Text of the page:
Tuesday, July 28, 2020

Artist of the day, July 28, 2020: Irma Boom, a Dutch graphic designer (#1053)

Irma Boom (1960) is a Dutch graphic designer—who specializes in book making. Boom bold experimental approach to her projects often challenges the convention of traditional books in both physical design and printed content.

Boom has been noted as the youngest recipient of the Gutenberg Prize, an award recognizing outstanding services to the advancement of the book arts.

 Boom was the youngest child of nine in her family. Her venture into book design came by accident while pursuing painting at the AKI Academy of Art & Design. Boom had walked into a lecture on book design, and so profound was its impact that it inspired her to drop painting and join the graphic design department. Here she found a love for Swiss typography and began developing her creative voice.

Boom attended the AKI Art Academy in Enschede, Netherlands, where she pursued a B.F.A in graphic design. She experienced her first job as both an editor and designer during her time at the Dutch Government Publishing and Printing Office in The Hague. It was here that she was noticed by Ootje Oxenaar, a designer of Dutch banknotes, who invited her to design two catalogues for special edition postage stamps between years 1987–1988. To him, she was the ‘designer of the crazy ads’. The annual Dutch postage stamp books was considered a prestigious opportunity with previous designers had including Wim Crouwel, Karl Maartens and Gert Dumbar. Boom's experimental style was evident in this particular publication, through the rich layers of information and imagery. Boom structured the book in a Japanese style binding and had text crossing multiple pages with printed folds and translucent paper. Though well received, this project drew a lot of public outcry for being overtly experimental in comparison to previous editions. Boom received much hate mail, particularly from stamp collectors. However, this controversy brought her name into the public stage and established her name as a designer.

Upon graduating during the 1980s, Boom decided to return to the Dutch Government Publishing and Printing Office where she worked for another five and a half years. It gave her the opportunity to jump right into the shoes of a designer rather than an assistant designer. During this time she became acquainted with Paul Fenter van Vlissingen who would invite her to design the SHV Think Book—a book which eventually elevated her status to a design star.

Boom founded the Irma Boom Office in Amsterdam in 1991. She continued to tackle projects nationally and internationally in both the cultural and commercial sectors. Since 1992, she has been a critic at Yale University, and has both lectured and given workshops worldwide. Her work has been shown at numerous international exhibitions, including her own solo exhibition in Amsterdam in 2011. She had been a member of the Supervisory Board Gerrit Rietveld Academy in Amsterdam between 2004–2011 and has been a member of the board Premsela Foundation, Amsterdam since 2008.

Unconventional typographic trademarks of Boom may include the use of oversized type which successively shrinks from the opening to end of her book. This claims is a way to lure people into reading the introductory pages.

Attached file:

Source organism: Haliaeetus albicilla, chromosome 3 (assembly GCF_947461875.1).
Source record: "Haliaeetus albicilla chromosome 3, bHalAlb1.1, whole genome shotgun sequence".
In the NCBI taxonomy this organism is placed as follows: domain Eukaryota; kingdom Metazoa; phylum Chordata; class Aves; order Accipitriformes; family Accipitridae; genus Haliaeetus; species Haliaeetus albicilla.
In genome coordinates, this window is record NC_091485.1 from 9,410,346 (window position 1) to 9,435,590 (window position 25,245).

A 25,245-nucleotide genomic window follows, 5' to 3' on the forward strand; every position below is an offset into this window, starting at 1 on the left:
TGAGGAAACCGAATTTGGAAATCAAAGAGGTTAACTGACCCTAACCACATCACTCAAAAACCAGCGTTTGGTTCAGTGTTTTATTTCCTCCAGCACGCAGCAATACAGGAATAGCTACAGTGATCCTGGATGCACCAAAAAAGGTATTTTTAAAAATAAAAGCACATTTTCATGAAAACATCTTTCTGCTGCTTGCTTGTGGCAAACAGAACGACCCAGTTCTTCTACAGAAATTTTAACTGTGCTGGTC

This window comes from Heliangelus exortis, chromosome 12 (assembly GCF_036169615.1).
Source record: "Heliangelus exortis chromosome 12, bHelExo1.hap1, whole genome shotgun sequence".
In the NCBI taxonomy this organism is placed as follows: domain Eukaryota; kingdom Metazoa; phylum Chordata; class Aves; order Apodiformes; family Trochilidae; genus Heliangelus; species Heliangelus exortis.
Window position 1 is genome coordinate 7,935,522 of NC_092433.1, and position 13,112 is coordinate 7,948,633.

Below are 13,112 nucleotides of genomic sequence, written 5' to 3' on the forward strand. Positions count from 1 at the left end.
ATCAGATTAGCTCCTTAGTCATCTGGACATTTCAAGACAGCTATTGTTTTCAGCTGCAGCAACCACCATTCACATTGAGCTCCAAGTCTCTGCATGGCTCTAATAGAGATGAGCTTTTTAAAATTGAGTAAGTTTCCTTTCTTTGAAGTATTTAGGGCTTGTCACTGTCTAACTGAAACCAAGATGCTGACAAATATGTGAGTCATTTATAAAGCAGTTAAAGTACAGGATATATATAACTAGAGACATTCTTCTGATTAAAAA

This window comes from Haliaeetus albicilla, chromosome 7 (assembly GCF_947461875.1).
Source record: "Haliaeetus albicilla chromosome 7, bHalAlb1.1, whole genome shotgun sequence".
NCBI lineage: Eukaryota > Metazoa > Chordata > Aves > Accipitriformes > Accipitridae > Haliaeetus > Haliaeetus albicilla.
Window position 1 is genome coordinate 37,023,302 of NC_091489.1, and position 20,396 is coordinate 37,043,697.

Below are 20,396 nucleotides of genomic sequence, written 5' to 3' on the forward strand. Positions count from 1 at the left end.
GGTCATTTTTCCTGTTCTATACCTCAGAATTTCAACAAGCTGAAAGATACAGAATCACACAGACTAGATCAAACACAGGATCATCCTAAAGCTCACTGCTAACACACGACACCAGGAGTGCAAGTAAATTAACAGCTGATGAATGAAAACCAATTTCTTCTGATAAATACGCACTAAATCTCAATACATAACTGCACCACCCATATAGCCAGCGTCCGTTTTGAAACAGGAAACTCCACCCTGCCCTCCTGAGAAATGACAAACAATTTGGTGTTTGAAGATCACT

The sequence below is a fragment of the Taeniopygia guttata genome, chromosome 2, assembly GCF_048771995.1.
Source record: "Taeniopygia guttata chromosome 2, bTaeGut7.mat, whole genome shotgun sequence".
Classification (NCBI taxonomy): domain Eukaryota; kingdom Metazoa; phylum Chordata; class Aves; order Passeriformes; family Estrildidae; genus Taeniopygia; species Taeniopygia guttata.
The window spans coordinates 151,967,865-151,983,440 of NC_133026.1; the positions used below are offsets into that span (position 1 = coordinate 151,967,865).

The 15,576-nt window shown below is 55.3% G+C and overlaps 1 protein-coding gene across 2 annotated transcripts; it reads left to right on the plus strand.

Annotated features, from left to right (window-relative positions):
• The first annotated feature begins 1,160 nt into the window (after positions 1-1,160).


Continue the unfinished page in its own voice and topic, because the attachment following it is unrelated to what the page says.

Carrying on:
Boom also makes use of various finishing in her printed material such as embossing and die cuts. In her commissioned book for Chanel, Chanel N ͦ5, Boom printed an entire 300 page book devoid of ink, using instead embossed text and image to create a semi-invisible narrative of Gabrielle “Coco” Chanel. The book is completely white and housed in a black box. The concept behind the book was inspired by the nature of perfume—it is best understood in an olfactive, not visual, manner—and relies on lesser dominant senses to tell the story.

Boom has designed most of her books with creative freedom in her designs. She designed a book titled Beautiful Ugly by Sarah Nuttall, with an olive-green colored cover and no pictures or text. "The book was designed in Amsterdam by Irma Boom, and I thank her for her extraordinary eye and prodigious talent for making books beautiful."

Irma Boom has created over 300 books. A selection of her books can be found at the permanent collection of the Architecture & Design department, MoMA.

© 2020. All content on this blog is protected by international copyright laws All images are copyrighted © by Irma Boom or assignee. Apart from fair dealing for the purpose of private study, research, criticism or review as permitted under the Copyright Act, the use of any image from this site is prohibited unless prior written permission is obtained. All images used for illustrative purposes only

Ms. Irma Boom

 Nederlandse Postzegels

 Best Boek
Book cover,  1989

 Dutch Butterfly Postage Stamps

Cover, 1994

 SHV Think Book 1996-1896

 Ahrend Annual Report

 Vitra Workspirit Six
Cover, 1998

 Lichtjahre- Zumtobel 2000-1950
Cover, 2000

 Tussen Twee Culturen Postage Stamps

 Tutti i Motori Ferrari
Cover, 2002

 The Eleonora's First Atlantic Crossing
Cover, 2003

 The Future is Handmade, Journal 10a


 Rotterdams Kookboek


Covers, 2005

 Bladeren door het Amerikaanse landschap
Book cover,  2009

 Every Thing Design: The Collections of the Museum of Design Zürich

 Hella Jongerius: Misfit
Book cover,  2010

 James Jennifer Georgina
Book cover,  2010

 The Architecture of a Book
Book cover, 2010

 Knoll Textiles
Cover, 2011

 Project Japan: Metabolism Talks

 Color Based on Nature

 Robert Zandvliet: I Owe You the Truth in Painting 1650-2012
Book cover, 2012

 1001 Vrouwen uit de Nederlandse geschiedenis
Book cover, 2013

 Handbook of California Design

 Handbook of California Design
Book cover, 2013

 Hello World: Where Design Meets Life
Book cover, 2013

 Elements (15 books) 

Otto Treumann book jacket

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